Liam Williams is the most soulful, daring, intellectually unabashed young comedian in the country. His Foster's-nominated debut hour, which plays at the Soho Theatre this week, is comedy-as-poetry, his very own 'Love Song of J. Alfred Prufrock', a mock-heroic bildungsroman of a set splashed with haggard beauty, Yorkshire melancholy and wanking-at-ten-past-three candour. This is laughter in the dark night of the soul, lit by a pale fire of precocity.
Bookworms will find a bed of crimson literary joy in this show, which essentially tells Williams' life story from Yorkshire to Camden and back again whenever he runs out of funds. Lawrence, Eliot, Salinger, Kerouac and McEwan are all name-checked. A rather fun 'pamphlet', which comes free with the show and almost deserves an article of its own, has fingerprints of e.e.cummings, all uncapitalised jigsaw-verse and dizzying thought-swirls.
But it is Philip Larkin whose influence looms darkest: the wit-lashed Northern nihilism; the coupling of the lyrical and the profane; the resentment of parents; the loathing for dead-end jobs; the coarse sexual self-pity. Compare, for instance, Williams' "She's probably got some lover that / Fucks her in her mortgaged flat / And picks her post up off the mat / In afternoons" with Larkin's 'High Windows'.
There are notes of other comedians here as well. There's Daniel Kitson in the dexterous mystique. There's Tim Key in the mood-music and faux-serious poetry recitals. There's a bit of Steve Coogan, too: Williams' self-interview at the start, like Alan Partridge's pre-recorded chat with himself in the masterful Mid Morning Matters, is both a reminder to the audience of his recent critical acclaim and a mock-cocky subversion of it. Williams oscillates between struggling artist and conscious caricature, now he's got universal broadsheet approval, a Foster's nom and a girlfriend, but one senses he will never be the shit in the shuttered chateau.
Like Stewart Lee, he smuggles in wry social commentary amongst the lyrical dandelions: his absurdist extrapolation of Time Out quirky date ideas is particularly astute, though perhaps the most conventional of his 'bits' (and the most accessible segment for a ten-minute slot on the likes of Comedy Roadshow. No bad thing at all). He also - like, say, Bo Burnham - satirises the studied whimsy of less original comedians (Venn diagrams!) from the safety zone of an artsy persona.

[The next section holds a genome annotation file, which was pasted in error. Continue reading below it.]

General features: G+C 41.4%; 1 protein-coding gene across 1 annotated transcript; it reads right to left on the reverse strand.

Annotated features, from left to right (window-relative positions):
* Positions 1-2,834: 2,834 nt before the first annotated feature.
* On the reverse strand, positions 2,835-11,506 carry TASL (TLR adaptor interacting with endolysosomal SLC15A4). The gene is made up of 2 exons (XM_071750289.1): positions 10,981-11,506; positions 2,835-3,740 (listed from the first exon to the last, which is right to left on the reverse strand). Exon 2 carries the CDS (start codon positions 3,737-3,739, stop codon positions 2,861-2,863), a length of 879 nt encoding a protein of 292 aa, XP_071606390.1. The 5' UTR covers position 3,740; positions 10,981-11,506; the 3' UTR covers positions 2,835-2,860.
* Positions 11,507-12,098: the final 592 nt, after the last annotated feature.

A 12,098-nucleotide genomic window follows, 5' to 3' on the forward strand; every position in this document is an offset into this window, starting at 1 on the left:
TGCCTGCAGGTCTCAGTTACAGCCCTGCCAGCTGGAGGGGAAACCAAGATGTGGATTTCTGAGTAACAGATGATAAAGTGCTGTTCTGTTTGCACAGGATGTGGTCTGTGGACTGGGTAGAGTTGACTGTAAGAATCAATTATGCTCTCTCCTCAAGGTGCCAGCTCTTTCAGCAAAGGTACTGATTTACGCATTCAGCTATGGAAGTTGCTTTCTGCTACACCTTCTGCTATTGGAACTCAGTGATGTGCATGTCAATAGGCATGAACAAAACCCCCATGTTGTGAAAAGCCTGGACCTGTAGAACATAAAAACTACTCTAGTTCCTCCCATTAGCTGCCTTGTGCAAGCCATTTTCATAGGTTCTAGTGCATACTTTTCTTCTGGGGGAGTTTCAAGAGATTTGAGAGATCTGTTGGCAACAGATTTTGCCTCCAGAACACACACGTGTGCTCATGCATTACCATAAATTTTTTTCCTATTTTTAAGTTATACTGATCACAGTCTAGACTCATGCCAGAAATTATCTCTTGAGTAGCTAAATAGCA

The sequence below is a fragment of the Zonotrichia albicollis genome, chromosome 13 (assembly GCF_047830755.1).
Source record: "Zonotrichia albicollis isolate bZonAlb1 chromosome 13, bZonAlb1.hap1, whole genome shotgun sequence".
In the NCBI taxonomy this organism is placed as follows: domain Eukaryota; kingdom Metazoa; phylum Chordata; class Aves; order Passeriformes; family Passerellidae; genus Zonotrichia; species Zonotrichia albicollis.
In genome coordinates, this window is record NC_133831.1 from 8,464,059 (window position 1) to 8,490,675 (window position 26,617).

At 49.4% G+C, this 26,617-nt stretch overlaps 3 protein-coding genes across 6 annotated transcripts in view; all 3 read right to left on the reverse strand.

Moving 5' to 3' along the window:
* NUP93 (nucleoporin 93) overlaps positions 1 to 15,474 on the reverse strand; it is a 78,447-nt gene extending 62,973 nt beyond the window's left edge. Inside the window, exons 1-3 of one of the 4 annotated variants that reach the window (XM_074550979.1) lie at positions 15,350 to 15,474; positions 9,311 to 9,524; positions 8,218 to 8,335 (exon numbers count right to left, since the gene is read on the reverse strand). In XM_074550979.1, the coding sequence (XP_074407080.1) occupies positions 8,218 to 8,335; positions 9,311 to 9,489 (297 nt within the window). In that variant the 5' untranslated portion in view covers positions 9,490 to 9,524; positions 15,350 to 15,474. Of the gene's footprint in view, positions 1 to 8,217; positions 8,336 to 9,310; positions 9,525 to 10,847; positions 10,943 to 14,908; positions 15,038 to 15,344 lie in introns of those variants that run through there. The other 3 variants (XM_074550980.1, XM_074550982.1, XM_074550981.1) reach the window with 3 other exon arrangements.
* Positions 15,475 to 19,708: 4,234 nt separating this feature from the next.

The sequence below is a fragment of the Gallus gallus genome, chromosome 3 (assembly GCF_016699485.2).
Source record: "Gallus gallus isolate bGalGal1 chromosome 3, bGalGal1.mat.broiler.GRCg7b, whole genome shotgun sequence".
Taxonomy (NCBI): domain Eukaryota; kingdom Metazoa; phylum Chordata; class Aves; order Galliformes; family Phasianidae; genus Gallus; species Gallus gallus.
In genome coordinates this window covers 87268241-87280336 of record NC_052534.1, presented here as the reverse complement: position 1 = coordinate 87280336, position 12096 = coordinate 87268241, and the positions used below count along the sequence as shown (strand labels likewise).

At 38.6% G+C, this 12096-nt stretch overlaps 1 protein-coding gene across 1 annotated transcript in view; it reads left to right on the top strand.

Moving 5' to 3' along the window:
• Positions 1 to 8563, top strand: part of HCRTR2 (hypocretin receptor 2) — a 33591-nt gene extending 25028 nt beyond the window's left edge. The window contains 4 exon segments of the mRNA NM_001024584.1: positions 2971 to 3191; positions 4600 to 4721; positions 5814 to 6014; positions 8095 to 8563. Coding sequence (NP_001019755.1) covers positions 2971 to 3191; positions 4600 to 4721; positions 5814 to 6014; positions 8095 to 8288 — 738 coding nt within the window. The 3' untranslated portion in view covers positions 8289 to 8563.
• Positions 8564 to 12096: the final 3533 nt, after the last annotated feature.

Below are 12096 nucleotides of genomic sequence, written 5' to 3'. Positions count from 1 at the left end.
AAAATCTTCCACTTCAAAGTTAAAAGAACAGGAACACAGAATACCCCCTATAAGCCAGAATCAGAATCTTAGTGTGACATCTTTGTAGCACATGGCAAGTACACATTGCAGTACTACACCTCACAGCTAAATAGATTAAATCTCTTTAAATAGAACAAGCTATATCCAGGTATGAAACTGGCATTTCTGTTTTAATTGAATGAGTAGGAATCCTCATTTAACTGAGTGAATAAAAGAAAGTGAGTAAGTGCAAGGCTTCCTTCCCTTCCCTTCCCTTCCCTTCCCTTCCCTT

Williams gets away with all this pimple-scratching for two main reasons. Firstly, he wears the erudition lightly, almost reluctantly, and cauterises the undergraduate showmanship with a hot spike of self-awareness. Secondly, and more importantly, he is blessed with his own scorching idiolect, the sort of burning eloquence that you really don't see in comedy that often (Daniel Kitson excepted). It is so effortless, so drenched in poeticism it makes you wonder why you even bother to speak or write yourself (I've done my best here, but what's the bloody point).
Stopper 'Mongst The Wheat, his Yorkshire semi-pastiche of The Catcher in the Rye, has the rhythm of high literature, but the images are artfully artless ("the snowflakes fell to rest, fucking exhausted from their fall"; "the blanket of snow was like a blanket of snow"). Like the best Flight of the Conchords songs, the parody is so close to the style it mimics that it's almost too 'good' to be funny. Later, the depiction of grim schooldays is worryingly close in timbre to the first hundred, less intentionally ironic pages of Morrissey's (still wonderful) Autobiography.
The writing is remarkable enough, but Williams' delivery is something else. His movement and diction shimmer with the class and certainty of a seasoned character actor, a Jonathan Pryce or a Gabriel Byrne (this also comes through in his work with excellent sketch troupe Sheeps). His voice has a bracken-smoked bonfire rasp and luxuriates in the staccato cadences ("old Yorkshire git"; "he scowled and called me a c*nt"). He is a genuine writer-performer and, despite (or indeed because of) the allusions, a genuine original.
Williams is botanising the asphalt of observational comedy, ensanguining the sky of stand-up. This first set covers a hell of a lot: sex, loneliness, money, class, education, family, the past, the unfenced existence of the comic-as-artist, the arrogant eternity of death. If he is this perceptive and ambitious at twenty-five, God knows how good he'll be in his thirties and forties. Is Williams, as The Guardian apparently suggest, the voice of his generation? I bloody hope so.Suggest a correction